The surgical approach may be open or endoscopic. Both approaches have similar efficacy. A randomized controlled trial showed that patients who underwent endoscopic surgery for carpal tunnel syndrome had less postoperative pain than patients who underwent open surgery; however, the difference was small.[29] The authors of this study extended the follow-up period to 5 years, and it demonstrated an equivalent improvement in CTS symptoms between an open and an endoscopic carpal tunnel release. An article in the Cochrane Database of Systematic Reviews states that endoscopic surgery allows an earlier return to work and fewer wound problems, but possible disadvantages may be higher complication rates and cost.

Surgery for CTS has a long-term success rate of greater than 75%.

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Consultations

Referral to a hand specialist (plastic surgeon or orthopedic surgeon) for follow-up care is recommended.

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Contributor Information and Disclosures
Author

Jeffrey G Norvell, MD Clinical Assistant Professor of Emergency Medicine, University of Kansas School of Medicine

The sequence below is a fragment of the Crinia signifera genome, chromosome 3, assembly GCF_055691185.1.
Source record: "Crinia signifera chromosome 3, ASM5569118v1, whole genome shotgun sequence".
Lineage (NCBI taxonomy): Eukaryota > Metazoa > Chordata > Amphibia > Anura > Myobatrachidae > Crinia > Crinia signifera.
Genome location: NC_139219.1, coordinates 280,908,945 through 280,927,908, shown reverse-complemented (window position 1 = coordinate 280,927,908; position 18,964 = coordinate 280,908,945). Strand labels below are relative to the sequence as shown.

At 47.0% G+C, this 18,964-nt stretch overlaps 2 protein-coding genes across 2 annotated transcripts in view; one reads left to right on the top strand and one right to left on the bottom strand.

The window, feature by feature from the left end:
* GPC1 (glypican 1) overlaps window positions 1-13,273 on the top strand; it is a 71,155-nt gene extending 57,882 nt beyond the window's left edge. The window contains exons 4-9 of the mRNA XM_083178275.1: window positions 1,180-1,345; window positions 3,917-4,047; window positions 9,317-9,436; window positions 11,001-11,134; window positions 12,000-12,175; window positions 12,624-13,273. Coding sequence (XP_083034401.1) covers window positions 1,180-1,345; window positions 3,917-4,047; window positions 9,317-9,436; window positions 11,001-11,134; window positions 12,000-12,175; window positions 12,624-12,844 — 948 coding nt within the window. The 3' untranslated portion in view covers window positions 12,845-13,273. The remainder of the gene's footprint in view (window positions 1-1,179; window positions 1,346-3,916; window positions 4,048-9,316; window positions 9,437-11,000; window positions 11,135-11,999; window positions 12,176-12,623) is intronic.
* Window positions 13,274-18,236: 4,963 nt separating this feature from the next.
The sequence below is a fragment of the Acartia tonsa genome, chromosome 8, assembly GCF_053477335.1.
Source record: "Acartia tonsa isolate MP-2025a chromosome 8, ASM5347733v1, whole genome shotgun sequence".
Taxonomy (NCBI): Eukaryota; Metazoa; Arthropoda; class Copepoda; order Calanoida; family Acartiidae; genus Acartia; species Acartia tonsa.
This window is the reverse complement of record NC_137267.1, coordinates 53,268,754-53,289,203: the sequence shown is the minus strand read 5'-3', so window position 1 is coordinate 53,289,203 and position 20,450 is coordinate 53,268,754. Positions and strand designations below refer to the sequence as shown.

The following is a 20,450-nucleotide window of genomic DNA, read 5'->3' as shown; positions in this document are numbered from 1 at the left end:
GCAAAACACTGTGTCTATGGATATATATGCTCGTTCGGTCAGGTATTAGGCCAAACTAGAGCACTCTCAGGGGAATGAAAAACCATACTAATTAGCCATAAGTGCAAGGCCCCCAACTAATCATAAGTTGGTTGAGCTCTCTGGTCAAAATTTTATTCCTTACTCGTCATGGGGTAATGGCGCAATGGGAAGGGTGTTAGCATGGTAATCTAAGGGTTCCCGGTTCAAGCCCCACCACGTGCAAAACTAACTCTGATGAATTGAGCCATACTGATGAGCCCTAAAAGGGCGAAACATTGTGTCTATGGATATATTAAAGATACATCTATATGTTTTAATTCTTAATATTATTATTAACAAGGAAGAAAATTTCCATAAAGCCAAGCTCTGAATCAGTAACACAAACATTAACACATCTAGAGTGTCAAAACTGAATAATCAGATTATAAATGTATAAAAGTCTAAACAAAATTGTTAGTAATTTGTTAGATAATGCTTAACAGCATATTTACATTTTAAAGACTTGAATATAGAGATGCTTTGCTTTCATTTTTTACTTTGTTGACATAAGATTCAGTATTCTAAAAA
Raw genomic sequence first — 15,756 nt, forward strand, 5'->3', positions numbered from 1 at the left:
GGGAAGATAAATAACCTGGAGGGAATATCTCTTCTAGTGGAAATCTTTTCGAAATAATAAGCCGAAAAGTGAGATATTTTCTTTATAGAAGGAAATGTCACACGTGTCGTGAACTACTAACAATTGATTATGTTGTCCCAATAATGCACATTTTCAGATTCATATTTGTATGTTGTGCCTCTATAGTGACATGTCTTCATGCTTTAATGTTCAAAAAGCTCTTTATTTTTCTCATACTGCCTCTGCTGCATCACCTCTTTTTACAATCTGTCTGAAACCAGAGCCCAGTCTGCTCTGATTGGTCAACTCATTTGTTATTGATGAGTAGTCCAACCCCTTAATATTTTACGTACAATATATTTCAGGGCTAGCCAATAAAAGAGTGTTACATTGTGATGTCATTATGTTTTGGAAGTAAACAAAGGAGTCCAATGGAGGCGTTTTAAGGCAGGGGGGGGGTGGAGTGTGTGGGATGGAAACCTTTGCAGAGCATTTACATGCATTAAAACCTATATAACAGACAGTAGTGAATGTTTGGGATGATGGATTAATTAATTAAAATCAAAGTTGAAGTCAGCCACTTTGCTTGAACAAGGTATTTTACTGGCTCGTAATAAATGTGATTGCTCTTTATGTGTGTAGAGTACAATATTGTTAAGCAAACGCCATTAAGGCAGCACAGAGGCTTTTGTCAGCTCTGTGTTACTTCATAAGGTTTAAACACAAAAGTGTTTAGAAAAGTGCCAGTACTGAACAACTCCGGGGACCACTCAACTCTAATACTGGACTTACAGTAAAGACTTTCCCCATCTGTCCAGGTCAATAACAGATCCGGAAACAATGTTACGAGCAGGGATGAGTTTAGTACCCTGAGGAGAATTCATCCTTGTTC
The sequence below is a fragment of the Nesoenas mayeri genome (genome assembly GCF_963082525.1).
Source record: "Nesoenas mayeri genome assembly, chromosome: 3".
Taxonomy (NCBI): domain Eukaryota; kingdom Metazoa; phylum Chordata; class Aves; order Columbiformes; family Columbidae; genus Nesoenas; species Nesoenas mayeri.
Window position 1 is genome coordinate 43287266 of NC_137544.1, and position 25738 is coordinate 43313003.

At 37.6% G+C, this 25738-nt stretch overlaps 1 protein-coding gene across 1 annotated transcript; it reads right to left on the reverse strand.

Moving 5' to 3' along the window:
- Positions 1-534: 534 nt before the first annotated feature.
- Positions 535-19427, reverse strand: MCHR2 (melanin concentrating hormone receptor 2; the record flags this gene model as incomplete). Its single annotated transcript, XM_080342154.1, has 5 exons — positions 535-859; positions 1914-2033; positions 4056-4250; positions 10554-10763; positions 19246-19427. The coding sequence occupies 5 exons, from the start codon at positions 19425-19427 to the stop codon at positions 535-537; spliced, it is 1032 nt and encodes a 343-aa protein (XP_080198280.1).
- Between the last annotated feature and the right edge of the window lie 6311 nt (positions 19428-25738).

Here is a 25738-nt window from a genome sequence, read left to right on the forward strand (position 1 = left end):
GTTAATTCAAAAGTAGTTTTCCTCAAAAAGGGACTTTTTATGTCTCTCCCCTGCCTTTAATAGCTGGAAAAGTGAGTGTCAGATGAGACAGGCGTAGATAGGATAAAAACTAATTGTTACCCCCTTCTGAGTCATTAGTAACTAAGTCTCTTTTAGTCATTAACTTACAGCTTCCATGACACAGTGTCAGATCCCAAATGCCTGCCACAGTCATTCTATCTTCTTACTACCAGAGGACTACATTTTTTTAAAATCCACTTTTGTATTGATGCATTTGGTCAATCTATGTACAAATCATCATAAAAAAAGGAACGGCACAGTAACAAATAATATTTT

Jeffrey G Norvell, MD is a member of the following medical societies: American Academy of Emergency Medicine, American College of Emergency Physicians, Society for Academic Emergency Medicine

Disclosure: Nothing to disclose.

Coauthor(s)

Mark Steele, MD Professor, Department of Emergency Medicine, Chief Medical Officer, Truman Medical Center, University of Missouri-Kansas City School of Medicine

Mark Steele, MD is a member of the following medical societies: American Academy of Emergency Medicine, Society for Academic Emergency Medicine

Disclosure: Nothing to disclose.

Specialty Editor Board

Francisco Talavera, PharmD, PhD Adjunct Assistant Professor, University of Nebraska Medical Center College of Pharmacy; Editor-in-Chief, Medscape Drug Reference

Disclosure: Received salary from Medscape for employment. for: Medscape.

Eric L Legome, MD Chief, Department of Emergency Medicine, Kings County Hospital Center; Professor Clinical, Department of Emergency Medicine, State University of New York Downstate College of Medicine